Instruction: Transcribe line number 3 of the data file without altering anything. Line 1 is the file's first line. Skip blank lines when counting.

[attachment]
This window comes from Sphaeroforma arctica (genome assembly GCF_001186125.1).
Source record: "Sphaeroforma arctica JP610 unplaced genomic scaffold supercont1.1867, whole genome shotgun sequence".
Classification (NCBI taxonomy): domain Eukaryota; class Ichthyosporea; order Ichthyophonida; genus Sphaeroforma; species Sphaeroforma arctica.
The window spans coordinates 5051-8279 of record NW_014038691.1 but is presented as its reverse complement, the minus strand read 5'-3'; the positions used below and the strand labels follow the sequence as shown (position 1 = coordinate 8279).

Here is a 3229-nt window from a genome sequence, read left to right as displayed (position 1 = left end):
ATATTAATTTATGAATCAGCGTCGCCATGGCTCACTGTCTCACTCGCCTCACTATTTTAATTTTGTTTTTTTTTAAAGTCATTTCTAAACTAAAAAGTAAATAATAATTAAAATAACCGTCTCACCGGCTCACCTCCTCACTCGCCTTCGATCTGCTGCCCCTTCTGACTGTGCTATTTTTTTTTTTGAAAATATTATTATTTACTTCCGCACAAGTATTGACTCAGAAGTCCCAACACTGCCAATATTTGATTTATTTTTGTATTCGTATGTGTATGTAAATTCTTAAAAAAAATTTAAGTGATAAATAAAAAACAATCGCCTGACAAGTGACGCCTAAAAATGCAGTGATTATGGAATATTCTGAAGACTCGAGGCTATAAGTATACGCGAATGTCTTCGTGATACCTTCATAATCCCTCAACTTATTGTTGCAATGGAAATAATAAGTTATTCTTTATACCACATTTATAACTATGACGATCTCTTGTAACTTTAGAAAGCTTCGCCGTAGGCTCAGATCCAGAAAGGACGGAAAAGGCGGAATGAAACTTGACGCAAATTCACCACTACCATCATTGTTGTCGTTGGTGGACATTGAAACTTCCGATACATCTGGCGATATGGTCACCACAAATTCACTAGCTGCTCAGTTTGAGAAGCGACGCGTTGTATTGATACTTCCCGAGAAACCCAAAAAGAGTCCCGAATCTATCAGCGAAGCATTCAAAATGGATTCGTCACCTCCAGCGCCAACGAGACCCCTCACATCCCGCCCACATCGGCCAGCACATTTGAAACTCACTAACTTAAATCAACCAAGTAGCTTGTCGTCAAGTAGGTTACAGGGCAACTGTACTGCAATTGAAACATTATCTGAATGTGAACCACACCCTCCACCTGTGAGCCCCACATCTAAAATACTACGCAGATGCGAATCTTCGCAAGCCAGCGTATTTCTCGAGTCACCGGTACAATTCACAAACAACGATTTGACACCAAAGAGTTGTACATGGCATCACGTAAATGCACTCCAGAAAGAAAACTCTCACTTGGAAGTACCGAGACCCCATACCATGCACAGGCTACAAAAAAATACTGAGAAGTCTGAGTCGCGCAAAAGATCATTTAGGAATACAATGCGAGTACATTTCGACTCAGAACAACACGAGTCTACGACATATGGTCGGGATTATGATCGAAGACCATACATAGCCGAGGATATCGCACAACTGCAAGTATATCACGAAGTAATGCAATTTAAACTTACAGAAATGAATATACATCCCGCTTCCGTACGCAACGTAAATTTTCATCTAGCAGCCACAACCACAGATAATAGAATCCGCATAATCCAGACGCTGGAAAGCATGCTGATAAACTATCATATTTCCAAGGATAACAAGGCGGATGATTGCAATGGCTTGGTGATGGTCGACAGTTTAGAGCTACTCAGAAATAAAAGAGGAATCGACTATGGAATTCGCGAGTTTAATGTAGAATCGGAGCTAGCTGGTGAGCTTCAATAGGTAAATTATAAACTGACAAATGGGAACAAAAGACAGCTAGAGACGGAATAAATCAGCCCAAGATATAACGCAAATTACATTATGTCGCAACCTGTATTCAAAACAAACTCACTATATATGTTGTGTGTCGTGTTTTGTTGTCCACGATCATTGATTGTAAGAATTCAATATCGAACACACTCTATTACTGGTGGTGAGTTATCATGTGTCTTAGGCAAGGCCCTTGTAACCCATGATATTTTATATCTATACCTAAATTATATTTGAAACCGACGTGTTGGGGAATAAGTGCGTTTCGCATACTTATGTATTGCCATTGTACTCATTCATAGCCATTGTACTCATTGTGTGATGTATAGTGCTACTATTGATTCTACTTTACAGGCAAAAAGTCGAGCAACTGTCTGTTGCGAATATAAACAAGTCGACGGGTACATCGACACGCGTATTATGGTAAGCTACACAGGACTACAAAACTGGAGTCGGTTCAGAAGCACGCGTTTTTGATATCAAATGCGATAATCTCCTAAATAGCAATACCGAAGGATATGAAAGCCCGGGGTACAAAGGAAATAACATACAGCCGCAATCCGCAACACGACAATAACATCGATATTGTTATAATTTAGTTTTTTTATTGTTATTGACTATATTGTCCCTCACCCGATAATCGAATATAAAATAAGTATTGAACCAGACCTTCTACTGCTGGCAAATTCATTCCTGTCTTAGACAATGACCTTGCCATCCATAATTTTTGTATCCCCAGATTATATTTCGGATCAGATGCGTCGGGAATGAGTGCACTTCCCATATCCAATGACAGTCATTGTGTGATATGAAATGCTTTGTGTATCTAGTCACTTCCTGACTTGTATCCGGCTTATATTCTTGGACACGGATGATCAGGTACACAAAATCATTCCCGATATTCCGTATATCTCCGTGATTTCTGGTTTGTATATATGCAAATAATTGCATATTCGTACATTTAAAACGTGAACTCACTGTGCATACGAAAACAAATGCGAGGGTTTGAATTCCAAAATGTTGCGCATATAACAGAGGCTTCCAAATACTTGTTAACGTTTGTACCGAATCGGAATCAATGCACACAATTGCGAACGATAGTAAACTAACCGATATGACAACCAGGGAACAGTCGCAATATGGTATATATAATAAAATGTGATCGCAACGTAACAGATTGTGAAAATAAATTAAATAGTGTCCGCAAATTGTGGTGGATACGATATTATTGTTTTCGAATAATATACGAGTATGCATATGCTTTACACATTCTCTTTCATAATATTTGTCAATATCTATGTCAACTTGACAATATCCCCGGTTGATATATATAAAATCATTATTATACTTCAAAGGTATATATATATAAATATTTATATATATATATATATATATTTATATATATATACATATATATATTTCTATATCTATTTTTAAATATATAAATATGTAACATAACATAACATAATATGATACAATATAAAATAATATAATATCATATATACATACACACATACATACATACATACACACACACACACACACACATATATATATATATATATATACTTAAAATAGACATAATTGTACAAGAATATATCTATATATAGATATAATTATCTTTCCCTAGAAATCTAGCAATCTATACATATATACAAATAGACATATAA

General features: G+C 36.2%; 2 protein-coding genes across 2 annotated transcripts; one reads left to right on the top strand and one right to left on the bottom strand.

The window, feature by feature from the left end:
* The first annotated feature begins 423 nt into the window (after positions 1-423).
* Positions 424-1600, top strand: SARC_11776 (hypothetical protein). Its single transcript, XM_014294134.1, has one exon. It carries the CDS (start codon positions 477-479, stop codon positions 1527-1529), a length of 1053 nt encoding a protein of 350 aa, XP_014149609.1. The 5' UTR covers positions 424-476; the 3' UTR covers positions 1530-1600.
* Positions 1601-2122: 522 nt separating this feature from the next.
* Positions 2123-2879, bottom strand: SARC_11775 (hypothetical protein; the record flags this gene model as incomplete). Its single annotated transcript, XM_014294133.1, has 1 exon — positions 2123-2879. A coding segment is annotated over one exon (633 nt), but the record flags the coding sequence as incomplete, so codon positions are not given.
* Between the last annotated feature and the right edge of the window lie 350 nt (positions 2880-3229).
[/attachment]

Classification (NCBI taxonomy): domain Eukaryota; class Ichthyosporea; order Ichthyophonida; genus Sphaeroforma; species Sphaeroforma arctica.